It seems that the rut is temporarily over as these new shows allow users to think and form conclusions (even if they prove to be wrong in the following episodes). I can only hope that this season will last longer than normal, as I do not look forward to another two years of unintelligent dribble.

Sleeping Through the Storms

The last few days worth of rain and wind has certainly left it's mark on the residents in and around Vancouver. Trees have fallen, streets have flooded, power has failed for many, people have been forced from their homes … and oddly enough, the water is contaminated.

This last point is the only one that has directly affected me, though. I use quite a bit of water every day … not being able to drink as much will certainly leave my throat dry.

And despite all this … I've slept through the worst of all the storming.

Typically I dream of only three things:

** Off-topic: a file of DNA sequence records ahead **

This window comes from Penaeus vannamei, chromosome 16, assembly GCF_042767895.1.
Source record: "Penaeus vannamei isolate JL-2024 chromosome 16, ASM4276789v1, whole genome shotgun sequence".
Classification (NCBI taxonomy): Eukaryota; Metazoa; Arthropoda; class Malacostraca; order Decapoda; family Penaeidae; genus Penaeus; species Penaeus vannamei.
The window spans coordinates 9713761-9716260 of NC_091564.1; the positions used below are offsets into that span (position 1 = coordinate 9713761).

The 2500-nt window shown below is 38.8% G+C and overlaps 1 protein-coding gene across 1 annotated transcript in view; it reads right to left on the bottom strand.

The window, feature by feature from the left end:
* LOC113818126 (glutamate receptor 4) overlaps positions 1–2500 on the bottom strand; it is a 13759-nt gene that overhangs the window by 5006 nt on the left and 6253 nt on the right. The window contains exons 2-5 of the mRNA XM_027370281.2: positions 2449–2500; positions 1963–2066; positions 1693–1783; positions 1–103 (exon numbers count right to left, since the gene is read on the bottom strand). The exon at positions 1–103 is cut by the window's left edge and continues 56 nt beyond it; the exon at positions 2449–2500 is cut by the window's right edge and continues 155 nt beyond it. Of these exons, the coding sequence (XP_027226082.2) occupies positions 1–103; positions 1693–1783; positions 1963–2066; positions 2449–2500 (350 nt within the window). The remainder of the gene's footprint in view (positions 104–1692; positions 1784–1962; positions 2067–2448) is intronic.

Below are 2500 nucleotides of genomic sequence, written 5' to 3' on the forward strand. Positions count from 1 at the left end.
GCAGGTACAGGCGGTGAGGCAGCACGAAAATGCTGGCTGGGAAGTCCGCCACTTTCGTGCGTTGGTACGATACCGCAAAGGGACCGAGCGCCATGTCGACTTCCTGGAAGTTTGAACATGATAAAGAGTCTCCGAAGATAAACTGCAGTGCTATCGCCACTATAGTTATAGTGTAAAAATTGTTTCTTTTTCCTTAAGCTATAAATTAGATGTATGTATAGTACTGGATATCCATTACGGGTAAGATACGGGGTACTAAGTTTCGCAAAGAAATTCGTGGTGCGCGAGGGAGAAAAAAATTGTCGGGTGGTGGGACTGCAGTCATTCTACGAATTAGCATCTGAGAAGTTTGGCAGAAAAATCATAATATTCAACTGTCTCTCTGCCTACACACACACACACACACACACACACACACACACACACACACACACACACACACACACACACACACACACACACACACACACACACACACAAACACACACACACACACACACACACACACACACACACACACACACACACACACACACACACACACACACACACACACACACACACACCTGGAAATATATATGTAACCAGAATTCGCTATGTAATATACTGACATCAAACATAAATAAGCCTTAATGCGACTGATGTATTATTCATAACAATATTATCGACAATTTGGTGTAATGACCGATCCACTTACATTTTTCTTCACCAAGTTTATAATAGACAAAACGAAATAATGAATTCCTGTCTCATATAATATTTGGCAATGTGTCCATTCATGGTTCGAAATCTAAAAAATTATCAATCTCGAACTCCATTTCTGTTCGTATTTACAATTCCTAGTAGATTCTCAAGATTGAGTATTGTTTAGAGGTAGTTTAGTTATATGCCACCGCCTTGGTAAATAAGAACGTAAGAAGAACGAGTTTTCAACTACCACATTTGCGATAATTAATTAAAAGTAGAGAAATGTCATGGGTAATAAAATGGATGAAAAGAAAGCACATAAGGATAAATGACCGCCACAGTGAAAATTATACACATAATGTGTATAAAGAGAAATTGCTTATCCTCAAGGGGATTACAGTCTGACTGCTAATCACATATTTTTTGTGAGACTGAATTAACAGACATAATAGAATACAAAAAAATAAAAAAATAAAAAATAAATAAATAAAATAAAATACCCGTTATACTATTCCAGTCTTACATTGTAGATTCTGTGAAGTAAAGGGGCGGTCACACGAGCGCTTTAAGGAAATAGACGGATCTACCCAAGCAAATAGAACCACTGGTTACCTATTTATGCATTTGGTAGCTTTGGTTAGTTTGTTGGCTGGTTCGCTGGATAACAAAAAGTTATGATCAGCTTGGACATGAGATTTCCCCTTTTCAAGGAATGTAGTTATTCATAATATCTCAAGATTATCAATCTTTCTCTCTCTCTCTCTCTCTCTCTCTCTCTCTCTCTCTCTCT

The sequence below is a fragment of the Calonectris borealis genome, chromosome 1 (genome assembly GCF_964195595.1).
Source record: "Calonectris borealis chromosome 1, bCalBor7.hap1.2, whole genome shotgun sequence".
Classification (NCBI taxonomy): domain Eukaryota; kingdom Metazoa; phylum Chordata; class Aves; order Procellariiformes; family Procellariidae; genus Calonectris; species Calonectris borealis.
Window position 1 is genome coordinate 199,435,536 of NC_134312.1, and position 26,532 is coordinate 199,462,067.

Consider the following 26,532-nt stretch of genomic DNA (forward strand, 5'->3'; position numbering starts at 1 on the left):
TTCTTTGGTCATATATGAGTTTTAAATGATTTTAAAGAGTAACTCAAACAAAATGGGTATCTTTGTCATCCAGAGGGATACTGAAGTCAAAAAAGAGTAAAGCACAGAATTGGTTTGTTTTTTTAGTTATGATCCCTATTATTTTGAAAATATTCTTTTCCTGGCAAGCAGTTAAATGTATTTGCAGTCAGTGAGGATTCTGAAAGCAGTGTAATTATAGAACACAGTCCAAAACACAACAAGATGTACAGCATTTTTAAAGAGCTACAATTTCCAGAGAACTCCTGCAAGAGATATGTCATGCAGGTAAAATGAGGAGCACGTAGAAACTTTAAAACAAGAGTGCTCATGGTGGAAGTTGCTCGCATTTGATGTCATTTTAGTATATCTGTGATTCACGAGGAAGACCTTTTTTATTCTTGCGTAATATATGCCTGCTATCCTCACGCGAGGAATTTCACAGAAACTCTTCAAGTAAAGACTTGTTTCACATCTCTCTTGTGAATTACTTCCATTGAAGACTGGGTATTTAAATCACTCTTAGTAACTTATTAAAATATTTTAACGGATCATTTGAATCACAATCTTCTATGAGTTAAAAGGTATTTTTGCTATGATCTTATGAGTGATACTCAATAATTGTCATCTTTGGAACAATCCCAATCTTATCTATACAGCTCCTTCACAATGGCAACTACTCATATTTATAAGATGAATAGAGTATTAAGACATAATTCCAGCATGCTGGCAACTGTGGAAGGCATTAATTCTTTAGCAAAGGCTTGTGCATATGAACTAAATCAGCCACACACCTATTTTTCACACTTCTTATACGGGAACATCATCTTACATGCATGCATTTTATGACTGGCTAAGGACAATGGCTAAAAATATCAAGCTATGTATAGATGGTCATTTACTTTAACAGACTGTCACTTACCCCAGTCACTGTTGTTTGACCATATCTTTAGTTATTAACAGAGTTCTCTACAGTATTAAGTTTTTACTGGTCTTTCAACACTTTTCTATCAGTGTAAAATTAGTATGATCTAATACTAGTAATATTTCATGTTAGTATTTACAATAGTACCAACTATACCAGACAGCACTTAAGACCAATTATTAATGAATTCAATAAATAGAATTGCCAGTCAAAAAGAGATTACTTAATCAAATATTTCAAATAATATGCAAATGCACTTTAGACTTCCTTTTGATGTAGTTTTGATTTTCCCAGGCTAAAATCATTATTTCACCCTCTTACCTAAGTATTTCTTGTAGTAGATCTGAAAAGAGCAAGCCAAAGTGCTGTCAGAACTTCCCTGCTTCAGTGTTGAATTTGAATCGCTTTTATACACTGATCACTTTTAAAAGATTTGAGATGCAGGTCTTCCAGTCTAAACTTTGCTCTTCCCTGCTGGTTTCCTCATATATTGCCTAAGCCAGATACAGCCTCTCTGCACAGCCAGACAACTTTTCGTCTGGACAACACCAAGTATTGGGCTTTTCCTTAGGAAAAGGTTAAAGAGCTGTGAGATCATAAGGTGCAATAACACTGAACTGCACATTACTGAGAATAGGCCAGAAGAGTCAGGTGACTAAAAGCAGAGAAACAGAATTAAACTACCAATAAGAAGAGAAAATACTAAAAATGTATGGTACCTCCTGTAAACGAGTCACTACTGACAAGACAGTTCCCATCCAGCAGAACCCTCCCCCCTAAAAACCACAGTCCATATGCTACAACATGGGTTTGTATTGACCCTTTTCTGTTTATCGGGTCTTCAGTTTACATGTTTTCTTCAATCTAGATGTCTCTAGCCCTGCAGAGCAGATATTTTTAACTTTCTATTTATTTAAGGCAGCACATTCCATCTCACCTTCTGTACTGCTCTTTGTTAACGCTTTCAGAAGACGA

1. People I care about

  2. Work

  3. Mistakes

    Work is the most common of these three (sad, huh?), and it's not really limited to the software I write, but the data structures that are required to make things work. I have often woken up hours before the alarm with solutions to some of the most complex logic branches I've had to devise, as well as crystal clear coding structures required to make a certain function work in the real world. Lately, however, I've been thinking about the functions and methods of PHP and how I can integrate them into this site.

    One shining example is the random image that will appear in the upper left hand corner of the site (the polaroid). Before today, that was a static image. However, by extending some of the other simple scripting I had seen elsewhere, I found that I could easily adapt the technologies to make that image random with each page load. After writing that function, I added another 8 polaroids (thanks Photoshop!) and voila!